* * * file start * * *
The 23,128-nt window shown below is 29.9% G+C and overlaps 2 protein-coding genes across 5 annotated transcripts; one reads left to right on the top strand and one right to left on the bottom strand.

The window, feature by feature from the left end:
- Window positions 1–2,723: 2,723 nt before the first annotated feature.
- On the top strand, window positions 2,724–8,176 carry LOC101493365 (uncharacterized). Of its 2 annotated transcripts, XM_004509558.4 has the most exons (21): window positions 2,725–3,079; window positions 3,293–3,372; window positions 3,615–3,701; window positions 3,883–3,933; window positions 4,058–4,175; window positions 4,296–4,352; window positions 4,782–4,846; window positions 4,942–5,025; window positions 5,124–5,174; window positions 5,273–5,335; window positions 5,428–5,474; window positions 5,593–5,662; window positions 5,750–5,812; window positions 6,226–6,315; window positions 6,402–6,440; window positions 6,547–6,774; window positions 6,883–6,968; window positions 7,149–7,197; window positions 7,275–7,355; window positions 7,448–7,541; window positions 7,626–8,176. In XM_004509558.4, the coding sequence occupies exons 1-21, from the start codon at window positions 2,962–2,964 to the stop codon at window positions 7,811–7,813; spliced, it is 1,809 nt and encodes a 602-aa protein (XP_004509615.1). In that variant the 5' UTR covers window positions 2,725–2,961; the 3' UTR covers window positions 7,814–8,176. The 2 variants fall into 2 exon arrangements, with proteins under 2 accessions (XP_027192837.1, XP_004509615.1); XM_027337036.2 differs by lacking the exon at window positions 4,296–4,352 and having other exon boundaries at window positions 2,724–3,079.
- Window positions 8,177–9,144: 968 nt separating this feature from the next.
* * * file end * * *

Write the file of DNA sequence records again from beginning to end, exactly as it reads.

The 23,128-nt window shown below is 29.9% G+C and overlaps 2 protein-coding genes across 5 annotated transcripts; one reads left to right on the top strand and one right to left on the bottom strand.

The window, feature by feature from the left end:
- Window positions 1–2,723: 2,723 nt before the first annotated feature.
- On the top strand, window positions 2,724–8,176 carry LOC101493365 (uncharacterized). Of its 2 annotated transcripts, XM_004509558.4 has the most exons (21): window positions 2,725–3,079; window positions 3,293–3,372; window positions 3,615–3,701; window positions 3,883–3,933; window positions 4,058–4,175; window positions 4,296–4,352; window positions 4,782–4,846; window positions 4,942–5,025; window positions 5,124–5,174; window positions 5,273–5,335; window positions 5,428–5,474; window positions 5,593–5,662; window positions 5,750–5,812; window positions 6,226–6,315; window positions 6,402–6,440; window positions 6,547–6,774; window positions 6,883–6,968; window positions 7,149–7,197; window positions 7,275–7,355; window positions 7,448–7,541; window positions 7,626–8,176. In XM_004509558.4, the coding sequence occupies exons 1-21, from the start codon at window positions 2,962–2,964 to the stop codon at window positions 7,811–7,813; spliced, it is 1,809 nt and encodes a 602-aa protein (XP_004509615.1). In that variant the 5' UTR covers window positions 2,725–2,961; the 3' UTR covers window positions 7,814–8,176. The 2 variants fall into 2 exon arrangements, with proteins under 2 accessions (XP_027192837.1, XP_004509615.1); XM_027337036.2 differs by lacking the exon at window positions 4,296–4,352 and having other exon boundaries at window positions 2,724–3,079.
- Window positions 8,177–9,144: 968 nt separating this feature from the next.